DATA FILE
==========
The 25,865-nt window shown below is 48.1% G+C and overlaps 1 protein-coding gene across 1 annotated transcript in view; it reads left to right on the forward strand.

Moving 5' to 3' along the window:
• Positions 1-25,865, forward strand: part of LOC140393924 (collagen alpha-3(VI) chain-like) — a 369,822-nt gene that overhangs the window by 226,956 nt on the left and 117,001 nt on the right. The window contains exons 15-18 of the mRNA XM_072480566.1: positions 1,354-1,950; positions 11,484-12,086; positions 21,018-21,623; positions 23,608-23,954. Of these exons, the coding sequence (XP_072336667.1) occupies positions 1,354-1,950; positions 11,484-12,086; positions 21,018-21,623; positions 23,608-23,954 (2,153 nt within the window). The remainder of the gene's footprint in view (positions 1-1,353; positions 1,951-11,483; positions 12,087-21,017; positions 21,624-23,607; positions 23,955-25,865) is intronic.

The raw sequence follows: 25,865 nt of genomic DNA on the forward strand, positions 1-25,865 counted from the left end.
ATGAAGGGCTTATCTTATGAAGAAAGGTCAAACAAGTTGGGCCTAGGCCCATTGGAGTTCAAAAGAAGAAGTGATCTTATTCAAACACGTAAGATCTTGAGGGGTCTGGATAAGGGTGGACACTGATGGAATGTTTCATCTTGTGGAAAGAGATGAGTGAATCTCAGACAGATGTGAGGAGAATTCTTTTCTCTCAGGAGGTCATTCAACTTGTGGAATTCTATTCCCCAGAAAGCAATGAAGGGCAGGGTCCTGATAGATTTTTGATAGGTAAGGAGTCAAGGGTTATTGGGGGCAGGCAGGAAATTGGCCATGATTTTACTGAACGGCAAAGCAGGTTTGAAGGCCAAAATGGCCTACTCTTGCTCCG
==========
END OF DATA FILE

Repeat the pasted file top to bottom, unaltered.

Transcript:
The 25,865-nt window shown below is 48.1% G+C and overlaps 1 protein-coding gene across 1 annotated transcript in view; it reads left to right on the forward strand.

Moving 5' to 3' along the window:
• Positions 1-25,865, forward strand: part of LOC140393924 (collagen alpha-3(VI) chain-like) — a 369,822-nt gene that overhangs the window by 226,956 nt on the left and 117,001 nt on the right. The window contains exons 15-18 of the mRNA XM_072480566.1: positions 1,354-1,950; positions 11,484-12,086; positions 21,018-21,623; positions 23,608-23,954. Of these exons, the coding sequence (XP_072336667.1) occupies positions 1,354-1,950; positions 11,484-12,086; positions 21,018-21,623; positions 23,608-23,954 (2,153 nt within the window). The remainder of the gene's footprint in view (positions 1-1,353; positions 1,951-11,483; positions 12,087-21,017; positions 21,624-23,607; positions 23,955-25,865) is intronic.

The raw sequence follows: 25,865 nt of genomic DNA on the forward strand, positions 1-25,865 counted from the left end.
ATGAAGGGCTTATCTTATGAAGAAAGGTCAAACAAGTTGGGCCTAGGCCCATTGGAGTTCAAAAGAAGAAGTGATCTTATTCAAACACGTAAGATCTTGAGGGGTCTGGATAAGGGTGGACACTGATGGAATGTTTCATCTTGTGGAAAGAGATGAGTGAATCTCAGACAGATGTGAGGAGAATTCTTTTCTCTCAGGAGGTCATTCAACTTGTGGAATTCTATTCCCCAGAAAGCAATGAAGGGCAGGGTCCTGATAGATTTTTGATAGGTAAGGAGTCAAGGGTTATTGGGGGCAGGCAGGAAATTGGCCATGATTTTACTGAACGGCAAAGCAGGTTTGAAGGCCAAAATGGCCTACTCTTGCTCCG